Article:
The blog of Amon Warmann: Film journalist.

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Interview | Harry Gregson-Williams Talks The Martian

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There are few composers working today who are as prolific as Harry Gregson-Williams. A veteran of over 20 years, his impressive career spans television, video games, and films such as the Shrek and The Chronicles of Narnia franchises.

Last August we were invited to the world famous Abbey Road Studios where Gregson-Williams was finishing up his score for The Martian, Ridley Scott’s highly anticipated fall blockbuster. We were lucky enough to see 15 minutes of footage set to his musical cues, with the quickly catchy theme being employed in interesting ways. The finished product is sure to be a memorable addition to both Scott’s filmography and Gregson-Williams’ discography.

Before that aural treat, we had the opportunity to sit down with Gregson-Williams, and during the course of our illuminating tête-à-tête the composer talks about working with the Scott brothers, the process of creating a score, and why working on franchises can be tricky. Have a read below.

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Film Review | 99 Homes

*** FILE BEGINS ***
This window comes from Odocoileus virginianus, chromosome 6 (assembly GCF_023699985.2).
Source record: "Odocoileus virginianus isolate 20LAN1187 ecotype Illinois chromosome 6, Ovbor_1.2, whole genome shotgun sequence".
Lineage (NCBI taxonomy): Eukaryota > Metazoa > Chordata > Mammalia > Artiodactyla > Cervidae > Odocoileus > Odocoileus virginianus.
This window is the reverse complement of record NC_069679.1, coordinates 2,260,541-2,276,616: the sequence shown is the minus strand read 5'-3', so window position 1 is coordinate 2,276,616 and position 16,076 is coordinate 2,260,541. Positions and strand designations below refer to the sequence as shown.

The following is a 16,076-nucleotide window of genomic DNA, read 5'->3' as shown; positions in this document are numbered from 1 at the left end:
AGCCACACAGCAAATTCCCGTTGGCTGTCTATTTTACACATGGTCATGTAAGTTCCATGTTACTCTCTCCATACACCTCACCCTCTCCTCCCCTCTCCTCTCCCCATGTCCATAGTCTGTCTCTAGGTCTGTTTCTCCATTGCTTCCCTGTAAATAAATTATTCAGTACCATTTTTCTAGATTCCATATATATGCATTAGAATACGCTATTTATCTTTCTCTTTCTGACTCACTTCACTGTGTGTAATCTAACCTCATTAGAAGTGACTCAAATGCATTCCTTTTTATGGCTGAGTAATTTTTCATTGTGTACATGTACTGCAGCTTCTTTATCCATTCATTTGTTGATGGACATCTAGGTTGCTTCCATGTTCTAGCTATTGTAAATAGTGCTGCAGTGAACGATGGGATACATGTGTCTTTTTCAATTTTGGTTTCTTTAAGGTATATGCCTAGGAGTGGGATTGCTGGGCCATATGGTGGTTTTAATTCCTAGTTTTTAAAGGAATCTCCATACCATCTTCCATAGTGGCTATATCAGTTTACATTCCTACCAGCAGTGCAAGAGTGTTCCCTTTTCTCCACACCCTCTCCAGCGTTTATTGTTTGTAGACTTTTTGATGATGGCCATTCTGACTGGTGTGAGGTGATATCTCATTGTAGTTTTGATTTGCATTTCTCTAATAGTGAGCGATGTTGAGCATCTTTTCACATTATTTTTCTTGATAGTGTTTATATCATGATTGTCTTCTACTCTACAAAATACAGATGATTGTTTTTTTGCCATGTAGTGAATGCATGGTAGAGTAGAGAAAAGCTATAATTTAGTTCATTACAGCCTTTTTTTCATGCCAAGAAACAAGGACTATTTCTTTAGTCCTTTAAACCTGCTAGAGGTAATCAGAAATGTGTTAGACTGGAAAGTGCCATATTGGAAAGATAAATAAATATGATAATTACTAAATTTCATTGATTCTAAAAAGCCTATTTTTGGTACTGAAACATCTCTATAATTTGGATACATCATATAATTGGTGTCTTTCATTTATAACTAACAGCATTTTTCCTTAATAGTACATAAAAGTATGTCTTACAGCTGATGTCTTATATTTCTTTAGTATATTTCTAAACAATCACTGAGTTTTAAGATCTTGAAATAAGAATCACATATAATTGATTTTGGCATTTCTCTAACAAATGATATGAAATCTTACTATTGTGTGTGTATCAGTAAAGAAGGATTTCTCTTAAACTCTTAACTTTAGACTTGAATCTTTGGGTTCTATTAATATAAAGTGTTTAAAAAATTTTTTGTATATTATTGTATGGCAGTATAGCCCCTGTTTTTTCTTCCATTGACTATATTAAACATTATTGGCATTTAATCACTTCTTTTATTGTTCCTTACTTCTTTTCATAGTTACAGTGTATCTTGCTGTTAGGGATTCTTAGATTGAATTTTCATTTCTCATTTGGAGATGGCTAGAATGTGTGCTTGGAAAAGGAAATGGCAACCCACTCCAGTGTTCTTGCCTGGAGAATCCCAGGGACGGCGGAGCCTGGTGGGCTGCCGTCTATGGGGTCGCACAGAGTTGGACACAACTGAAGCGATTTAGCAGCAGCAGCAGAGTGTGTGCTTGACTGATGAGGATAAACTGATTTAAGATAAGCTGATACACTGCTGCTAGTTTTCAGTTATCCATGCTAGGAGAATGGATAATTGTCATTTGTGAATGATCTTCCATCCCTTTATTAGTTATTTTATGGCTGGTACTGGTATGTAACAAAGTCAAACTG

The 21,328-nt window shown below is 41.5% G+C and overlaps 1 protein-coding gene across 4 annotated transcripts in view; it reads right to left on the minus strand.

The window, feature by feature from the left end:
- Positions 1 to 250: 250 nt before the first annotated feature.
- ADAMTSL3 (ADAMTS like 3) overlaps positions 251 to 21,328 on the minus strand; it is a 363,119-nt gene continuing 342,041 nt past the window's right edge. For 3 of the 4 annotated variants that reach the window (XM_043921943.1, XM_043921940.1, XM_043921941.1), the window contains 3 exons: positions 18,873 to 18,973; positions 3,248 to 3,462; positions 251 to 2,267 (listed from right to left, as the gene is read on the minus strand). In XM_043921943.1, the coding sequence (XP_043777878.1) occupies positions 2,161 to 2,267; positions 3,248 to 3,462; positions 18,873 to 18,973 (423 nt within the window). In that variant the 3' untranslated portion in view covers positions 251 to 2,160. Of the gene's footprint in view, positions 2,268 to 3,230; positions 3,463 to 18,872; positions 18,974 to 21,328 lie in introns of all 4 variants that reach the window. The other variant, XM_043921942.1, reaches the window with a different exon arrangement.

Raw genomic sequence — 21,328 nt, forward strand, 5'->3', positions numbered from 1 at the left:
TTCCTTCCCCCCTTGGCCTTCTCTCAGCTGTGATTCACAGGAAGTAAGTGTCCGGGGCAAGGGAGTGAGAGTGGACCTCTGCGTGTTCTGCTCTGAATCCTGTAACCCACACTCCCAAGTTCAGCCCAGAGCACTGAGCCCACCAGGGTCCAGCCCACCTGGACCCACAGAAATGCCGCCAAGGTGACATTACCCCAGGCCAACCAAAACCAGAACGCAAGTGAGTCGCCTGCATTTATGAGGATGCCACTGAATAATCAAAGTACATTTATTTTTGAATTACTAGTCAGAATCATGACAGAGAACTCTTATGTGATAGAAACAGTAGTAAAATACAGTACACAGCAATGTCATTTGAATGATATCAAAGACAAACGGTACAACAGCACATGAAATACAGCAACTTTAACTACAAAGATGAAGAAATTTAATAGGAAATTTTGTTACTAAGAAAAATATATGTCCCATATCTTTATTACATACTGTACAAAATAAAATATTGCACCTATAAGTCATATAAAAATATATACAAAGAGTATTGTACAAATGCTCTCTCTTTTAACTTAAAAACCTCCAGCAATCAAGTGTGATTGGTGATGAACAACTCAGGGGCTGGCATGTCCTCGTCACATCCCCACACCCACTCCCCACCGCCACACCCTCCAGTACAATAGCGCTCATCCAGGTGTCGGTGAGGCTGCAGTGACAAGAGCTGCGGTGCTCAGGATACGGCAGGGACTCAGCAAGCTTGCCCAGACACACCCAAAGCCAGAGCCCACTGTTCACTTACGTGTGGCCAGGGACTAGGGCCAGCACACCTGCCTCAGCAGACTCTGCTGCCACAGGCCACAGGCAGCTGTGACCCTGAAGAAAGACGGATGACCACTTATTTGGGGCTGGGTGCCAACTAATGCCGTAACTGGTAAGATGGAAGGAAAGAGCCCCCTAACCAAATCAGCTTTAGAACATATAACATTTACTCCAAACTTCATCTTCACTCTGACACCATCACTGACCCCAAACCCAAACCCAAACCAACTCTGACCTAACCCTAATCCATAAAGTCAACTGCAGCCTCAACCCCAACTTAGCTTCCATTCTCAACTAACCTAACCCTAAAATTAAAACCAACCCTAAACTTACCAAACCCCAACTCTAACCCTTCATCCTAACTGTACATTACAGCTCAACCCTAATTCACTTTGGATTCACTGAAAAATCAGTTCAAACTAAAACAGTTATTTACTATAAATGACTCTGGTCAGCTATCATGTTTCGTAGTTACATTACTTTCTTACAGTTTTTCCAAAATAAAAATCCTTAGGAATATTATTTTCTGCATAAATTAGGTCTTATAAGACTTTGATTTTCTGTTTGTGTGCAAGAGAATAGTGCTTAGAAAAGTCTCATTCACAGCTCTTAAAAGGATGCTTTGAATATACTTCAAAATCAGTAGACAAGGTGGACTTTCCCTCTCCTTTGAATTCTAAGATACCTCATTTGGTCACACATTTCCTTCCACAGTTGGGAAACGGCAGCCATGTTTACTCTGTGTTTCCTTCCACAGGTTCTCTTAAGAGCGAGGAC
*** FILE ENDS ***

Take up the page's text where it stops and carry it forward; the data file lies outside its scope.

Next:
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★★★★☆

Michael Shannon and Andrew Garfield make for an unlikely yet compelling duo in Ramin Bahrani’s 99 Homes, a powerful two-hander of a thriller that loses none of its impact despite its heavy-handed nature.

After a tone-setting tracking shot which features the body of an evictee who shot himself during the course of a foreclosure we meet Dennis Nash (Garfield, sans Spidey spandex for the first time since 2010), a construction worker whose trade has been hit hard by the financial crisis. With bills mounting up and no money to pay them with, it’s not long before ruthless real-estate broker Rick Carver (Shannon) is knocking at Nash’s door and evicting him, his Mother (Laura Dern) and his young son (Noah Lomax) out of their home. Desperate to get his family out of their now squalid accommodations, Nash reluctantly accepts an offer to work for the very man who evicted him in the first place.

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Film Review | Maze Runner: The Scorch Trials

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★★☆☆☆

Near the end of Maze Runner: The Scorch Trials, the sequel to Wes Ball’s decent YA adaptation The Maze Runner, the main character declares “I’m tired of running”. It’s a telling piece of dialogue that can be applied to this overlong sequel, which is sorely lacking in the necessary character and narrative legwork. It makes for the worst kind of middle chapter; one that you have to watch, but isn’t really all that compelling.

We immediately rejoin Thomas (Dylan O’Brien), Teresa (Kaya Scoledario) and the other Gladers who are now being transported to a remote complex following their escape from the maze. While his compatriots are all too happy with finally having hot showers, a bed, and more provided by the shifty man in charge Janson (Game of Thrones’ Aiden Gillen), Thomas is instantly suspicious of their new surroundings. It isn’t long before his instincts are proved correct, and the film’s best scene sees Thomas and the Gladers escaping the underground facility, emerging into the desolate and unforgiving Scorch.